13. Young girls do what their mommy or big sister is doing and even what their “bestest” friends’ mom is doing. They are so easily influenced at this age their parents can almost make or break which direction this young girl will take in their life. If you noticed one of the tutorials is called “Mom and daughter tutorial” and the little girl says “just like mommy YAA!”.

    Some of these videos are one time events and it will explain it that way and some of these videos are regular all the time makeup lessons these little girls do on YouTube. Those are the ones I have issues with ….

    The one time events that I saw it was usually the big Sister letting their little Sister have some fun because the big Sister was the one doing the makeup videos all the time and the little sister wanted to do one, so she gave her a chance to “play”, but the one that was the Mother/Daughter was horrible and that little girl should be outside playing with her friends and not on the internet putting on makeup at the age of 8-10 years old! The End! Now I am upset….

  14. WOW! This playlist shines a new light to the prevalence of “feminine” grooming from such a young age. I’m almost speechless, and I tend to lean on the more verbose side of the spectrum. The fact that these videos are out there in the atmosphere is mind blowing.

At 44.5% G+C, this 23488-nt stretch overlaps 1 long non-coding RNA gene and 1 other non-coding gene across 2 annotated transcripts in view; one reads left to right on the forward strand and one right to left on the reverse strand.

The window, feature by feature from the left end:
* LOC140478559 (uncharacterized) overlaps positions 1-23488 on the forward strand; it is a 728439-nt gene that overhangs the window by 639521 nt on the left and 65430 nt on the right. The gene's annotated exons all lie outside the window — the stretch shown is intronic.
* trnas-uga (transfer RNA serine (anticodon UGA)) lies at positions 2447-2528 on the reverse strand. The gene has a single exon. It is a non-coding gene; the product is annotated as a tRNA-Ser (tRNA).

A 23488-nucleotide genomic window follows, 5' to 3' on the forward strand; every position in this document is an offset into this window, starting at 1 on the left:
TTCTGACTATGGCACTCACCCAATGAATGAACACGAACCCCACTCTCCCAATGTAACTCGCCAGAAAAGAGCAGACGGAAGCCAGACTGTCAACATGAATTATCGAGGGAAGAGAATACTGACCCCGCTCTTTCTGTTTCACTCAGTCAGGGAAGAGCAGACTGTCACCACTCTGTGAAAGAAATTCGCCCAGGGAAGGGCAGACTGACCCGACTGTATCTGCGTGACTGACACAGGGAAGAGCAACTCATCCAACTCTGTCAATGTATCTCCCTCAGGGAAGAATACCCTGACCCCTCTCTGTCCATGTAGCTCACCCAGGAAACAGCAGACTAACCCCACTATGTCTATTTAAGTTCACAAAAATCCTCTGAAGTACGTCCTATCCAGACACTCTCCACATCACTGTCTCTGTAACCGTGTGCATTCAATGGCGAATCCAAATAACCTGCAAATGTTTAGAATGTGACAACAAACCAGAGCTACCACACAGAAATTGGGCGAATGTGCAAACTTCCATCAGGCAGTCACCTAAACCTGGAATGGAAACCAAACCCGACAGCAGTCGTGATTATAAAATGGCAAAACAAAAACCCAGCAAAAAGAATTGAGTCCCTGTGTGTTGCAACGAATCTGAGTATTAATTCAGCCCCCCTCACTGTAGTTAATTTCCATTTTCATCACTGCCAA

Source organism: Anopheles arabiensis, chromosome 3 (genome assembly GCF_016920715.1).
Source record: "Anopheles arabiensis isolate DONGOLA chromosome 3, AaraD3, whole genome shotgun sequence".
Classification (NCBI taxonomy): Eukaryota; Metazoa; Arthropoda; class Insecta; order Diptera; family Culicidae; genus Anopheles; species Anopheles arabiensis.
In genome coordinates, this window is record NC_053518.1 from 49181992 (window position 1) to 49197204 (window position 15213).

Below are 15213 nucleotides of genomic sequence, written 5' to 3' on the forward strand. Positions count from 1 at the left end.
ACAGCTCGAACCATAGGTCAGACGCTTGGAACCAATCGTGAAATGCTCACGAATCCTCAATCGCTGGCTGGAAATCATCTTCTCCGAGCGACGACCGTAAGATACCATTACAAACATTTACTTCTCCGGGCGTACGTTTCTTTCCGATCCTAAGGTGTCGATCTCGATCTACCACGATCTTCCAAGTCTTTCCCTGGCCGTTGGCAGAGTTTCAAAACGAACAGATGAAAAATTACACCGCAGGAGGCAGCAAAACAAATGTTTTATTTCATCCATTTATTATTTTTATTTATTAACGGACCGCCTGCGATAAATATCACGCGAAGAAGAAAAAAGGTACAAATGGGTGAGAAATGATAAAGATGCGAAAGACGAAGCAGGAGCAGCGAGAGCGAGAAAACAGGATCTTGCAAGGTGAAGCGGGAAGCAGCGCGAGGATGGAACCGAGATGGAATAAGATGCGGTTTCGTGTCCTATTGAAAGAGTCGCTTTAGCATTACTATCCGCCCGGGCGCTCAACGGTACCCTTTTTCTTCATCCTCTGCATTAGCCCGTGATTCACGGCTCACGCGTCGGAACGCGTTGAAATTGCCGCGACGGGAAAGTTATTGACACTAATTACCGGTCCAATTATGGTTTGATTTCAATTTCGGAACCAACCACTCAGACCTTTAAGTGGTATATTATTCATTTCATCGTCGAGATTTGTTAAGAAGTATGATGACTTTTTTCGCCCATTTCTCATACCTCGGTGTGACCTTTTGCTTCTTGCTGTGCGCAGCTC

“I agree that it could be just a fun way for little girls to imitate adult life. I am sure many of us can remember doing the same thing: messing up with our mum’s make-up was in fact pure joy and delight! ”

    The difference between then and now is that videos weren’t published on the worldwide web for people to stumble upon. Some of the videos are HILARIOUS but the undertone of what is motivating these young girls to do this for the entertainment of an invisible audience is interesting. This blog focuses a lot on the social cues set by the media but I would venture to assert that these girls are learning their cues from sources much closer.

  15. I have to say, I leave parents 100% responsible for this one. I think that no ten year old is leaving a house wearing makeup unless a parent allows it. Yes, there are revels who will put it on at school (yet another reason I feel so blessed I got to be homeschooled, no demand on my looks, lmao) but if parents start disallowing it, it will naturally become less popular.
    HOWEVER, I think playing dress up with makeup is not at all a bad thing, just like wearing silly costumes. But I think little girls need to know that there is an appropriate age where they will be in more control of their looks when out in public, and it saddens me that age is so low. I did not wear a smidge of makeup (again, aside from playing with friends at sleepovers or my sisters, etc) until I was nearly 15. And I love my parents for it.

Leave a Reply